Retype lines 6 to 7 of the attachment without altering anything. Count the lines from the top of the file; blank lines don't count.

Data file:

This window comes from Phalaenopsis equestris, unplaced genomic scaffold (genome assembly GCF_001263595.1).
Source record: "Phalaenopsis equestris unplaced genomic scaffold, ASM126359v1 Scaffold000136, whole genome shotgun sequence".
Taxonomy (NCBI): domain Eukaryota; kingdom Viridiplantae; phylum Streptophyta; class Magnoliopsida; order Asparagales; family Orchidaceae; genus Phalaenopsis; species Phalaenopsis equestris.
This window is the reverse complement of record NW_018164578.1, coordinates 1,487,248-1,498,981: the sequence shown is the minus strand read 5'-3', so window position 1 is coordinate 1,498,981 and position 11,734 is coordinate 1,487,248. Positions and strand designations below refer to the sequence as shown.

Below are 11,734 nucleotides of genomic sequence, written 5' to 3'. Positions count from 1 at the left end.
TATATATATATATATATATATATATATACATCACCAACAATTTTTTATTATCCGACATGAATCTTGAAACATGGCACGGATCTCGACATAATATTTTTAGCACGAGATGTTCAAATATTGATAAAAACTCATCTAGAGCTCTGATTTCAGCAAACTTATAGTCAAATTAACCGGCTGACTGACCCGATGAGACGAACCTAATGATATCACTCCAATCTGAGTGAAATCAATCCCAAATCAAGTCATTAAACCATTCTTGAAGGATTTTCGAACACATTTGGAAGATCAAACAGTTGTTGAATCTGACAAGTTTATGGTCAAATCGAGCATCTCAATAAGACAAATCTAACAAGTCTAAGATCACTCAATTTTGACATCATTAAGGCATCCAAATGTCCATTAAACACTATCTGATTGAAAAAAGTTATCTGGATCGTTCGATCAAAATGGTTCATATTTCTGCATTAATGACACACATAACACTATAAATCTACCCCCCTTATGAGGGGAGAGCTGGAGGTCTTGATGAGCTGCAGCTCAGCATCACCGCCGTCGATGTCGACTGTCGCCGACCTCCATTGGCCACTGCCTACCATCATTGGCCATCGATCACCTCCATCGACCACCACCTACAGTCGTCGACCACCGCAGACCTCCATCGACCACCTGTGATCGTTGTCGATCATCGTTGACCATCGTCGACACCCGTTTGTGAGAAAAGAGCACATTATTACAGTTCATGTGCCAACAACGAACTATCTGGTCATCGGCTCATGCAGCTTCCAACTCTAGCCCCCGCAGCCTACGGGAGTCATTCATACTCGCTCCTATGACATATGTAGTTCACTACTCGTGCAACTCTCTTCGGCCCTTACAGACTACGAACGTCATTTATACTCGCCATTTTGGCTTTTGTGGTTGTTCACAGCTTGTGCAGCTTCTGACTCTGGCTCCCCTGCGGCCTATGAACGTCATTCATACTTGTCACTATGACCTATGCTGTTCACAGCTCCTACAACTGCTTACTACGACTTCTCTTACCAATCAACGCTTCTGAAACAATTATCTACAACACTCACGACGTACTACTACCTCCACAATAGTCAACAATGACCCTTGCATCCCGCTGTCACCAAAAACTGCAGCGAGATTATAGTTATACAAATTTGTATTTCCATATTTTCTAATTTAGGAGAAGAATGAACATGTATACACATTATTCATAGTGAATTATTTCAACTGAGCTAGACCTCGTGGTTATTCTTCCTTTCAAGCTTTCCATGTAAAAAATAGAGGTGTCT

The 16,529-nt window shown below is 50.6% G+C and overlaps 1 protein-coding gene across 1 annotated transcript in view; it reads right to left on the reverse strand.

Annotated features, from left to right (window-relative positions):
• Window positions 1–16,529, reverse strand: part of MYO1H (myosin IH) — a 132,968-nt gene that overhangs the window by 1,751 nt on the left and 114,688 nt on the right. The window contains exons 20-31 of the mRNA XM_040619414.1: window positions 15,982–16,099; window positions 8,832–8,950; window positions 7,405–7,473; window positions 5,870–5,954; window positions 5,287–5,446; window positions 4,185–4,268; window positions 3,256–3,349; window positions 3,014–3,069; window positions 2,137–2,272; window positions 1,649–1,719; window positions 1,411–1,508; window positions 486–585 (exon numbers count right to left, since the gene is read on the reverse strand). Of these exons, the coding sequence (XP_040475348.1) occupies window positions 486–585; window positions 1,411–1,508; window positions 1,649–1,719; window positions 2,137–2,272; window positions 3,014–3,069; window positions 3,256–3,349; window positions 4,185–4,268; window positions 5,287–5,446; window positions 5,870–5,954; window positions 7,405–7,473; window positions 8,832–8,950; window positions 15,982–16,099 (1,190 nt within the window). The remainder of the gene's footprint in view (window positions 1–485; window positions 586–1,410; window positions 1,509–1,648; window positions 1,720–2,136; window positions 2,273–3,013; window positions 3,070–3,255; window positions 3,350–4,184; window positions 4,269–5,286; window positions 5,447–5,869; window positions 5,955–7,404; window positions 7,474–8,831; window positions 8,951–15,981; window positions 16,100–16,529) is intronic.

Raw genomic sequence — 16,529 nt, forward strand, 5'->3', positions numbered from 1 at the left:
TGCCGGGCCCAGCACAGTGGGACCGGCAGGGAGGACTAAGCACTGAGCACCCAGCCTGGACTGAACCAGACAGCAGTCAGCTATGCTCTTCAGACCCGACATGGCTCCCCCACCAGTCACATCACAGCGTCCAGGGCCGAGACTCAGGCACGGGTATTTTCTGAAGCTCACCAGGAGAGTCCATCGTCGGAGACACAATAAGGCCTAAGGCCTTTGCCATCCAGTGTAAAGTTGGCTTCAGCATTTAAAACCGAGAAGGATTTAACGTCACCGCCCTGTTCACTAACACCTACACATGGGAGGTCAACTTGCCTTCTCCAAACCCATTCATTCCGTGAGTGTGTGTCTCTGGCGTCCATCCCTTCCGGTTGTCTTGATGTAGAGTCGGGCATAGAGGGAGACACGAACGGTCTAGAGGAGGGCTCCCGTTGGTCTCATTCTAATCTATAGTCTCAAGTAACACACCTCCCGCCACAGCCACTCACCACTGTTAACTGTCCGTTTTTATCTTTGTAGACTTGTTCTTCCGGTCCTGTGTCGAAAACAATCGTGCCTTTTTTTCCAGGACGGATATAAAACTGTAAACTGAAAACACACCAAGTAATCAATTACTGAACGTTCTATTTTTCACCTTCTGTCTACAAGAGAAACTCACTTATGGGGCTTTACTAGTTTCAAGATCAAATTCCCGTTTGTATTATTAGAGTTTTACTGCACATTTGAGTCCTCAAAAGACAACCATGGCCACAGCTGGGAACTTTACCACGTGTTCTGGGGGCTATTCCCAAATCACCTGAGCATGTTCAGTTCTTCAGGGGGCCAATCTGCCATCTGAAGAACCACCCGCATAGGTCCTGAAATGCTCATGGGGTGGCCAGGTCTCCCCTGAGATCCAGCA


TATATATATATATATATATATATATATACATCACCAACAATTTTTTATTATCCGACATGAATCTTGAAACATGGCACGGATCTCGACATAATATTTTTAGCACGAGATGTTCAAATATTGATAAAAACTCATCTAGAGCTCTGATTTCAGCAAACTTATAGTCAAATTAACCGGCTGACTGACCCGATGAGACGAACCTAATGATATCACTCCAATCTGAGTGAAATCAATCCCAAATCAAGTCATTAAACCATTCTTGAAGGATTTTCGAACACATTTGGAAGATCAAACAGTTGTTGAATCTGACAAGTTTATGGTCAAATCGAGCATCTCAATAAGACAAATCTAACAAGTCTAAGATCACTCAATTTTGACATCATTAAGGCATCCAAATGTCCATTAAACACTATCTGATTGAAAAAAGTTATCTGGATCGTTCGATCAAAATGGTTCATATTTCTGCATTAATGACACACATAACACTATAAATCTACCCCCCTTATGAGGGGAGAGCTGGAGGTCTTGATGAGCTGCAGCTCAGCATCACCGCCGTCGATGTCGACTGTCGCCGACCTCCATTGGCCACTGCCTACCATCATTGGCCATCGATCACCTCCATCGACCACCACCTACAGTCGTCGACCACCGCAGACCTCCATCGACCACCTGTGATCGTTGTCGATCATCGTTGACCATCGTCGACACCCGTTTGTGAGAAAAGAGCACATTATTACAGTTCATGTGCCAACAACGAACTATCTGGTCATCGGCTCATGCAGCTTCCAACTCTAGCCCCCGCAGCCTACGGGAGTCATTCATACTCGCTCCTATGACATATGTAGTTCACTACTCGTGCAACTCTCTTCGGCCCTTACAGACTACGAACGTCATTTATACTCGCCATTTTGGCTTTTGTGGTTGTTCACAGCTTGTGCAGCTTCTGACTCTGGCTCCCCTGCGGCCTATGAACGTCATTCATACTTGTCACTATGACCTATGCTGTTCACAGCTCCTACAACTGCTTACTACGACTTCTCTTACCAATCAACGCTTCTGAAACAATTATCTACAACACTCACGACGTACTACTACCTCCACAATAGTCAACAATGACCCTTGCATCCCGCTGTCACCAAAAACTGCAGCGAGATTATAGTTATACAAATTTGTATTTCCATATTTTCTAATTTAGGAGAAGAATGAACATGTATACACATTATTCATAGTGAATTATTTCAACTGAGCTAGACCTCGTGGTTATTCTTCCTTTCAAGCTTTCCATGTAAAAAATAGAGGTGTCT

The 16,529-nt window shown below is 50.6% G+C and overlaps 1 protein-coding gene across 1 annotated transcript in view; it reads right to left on the reverse strand.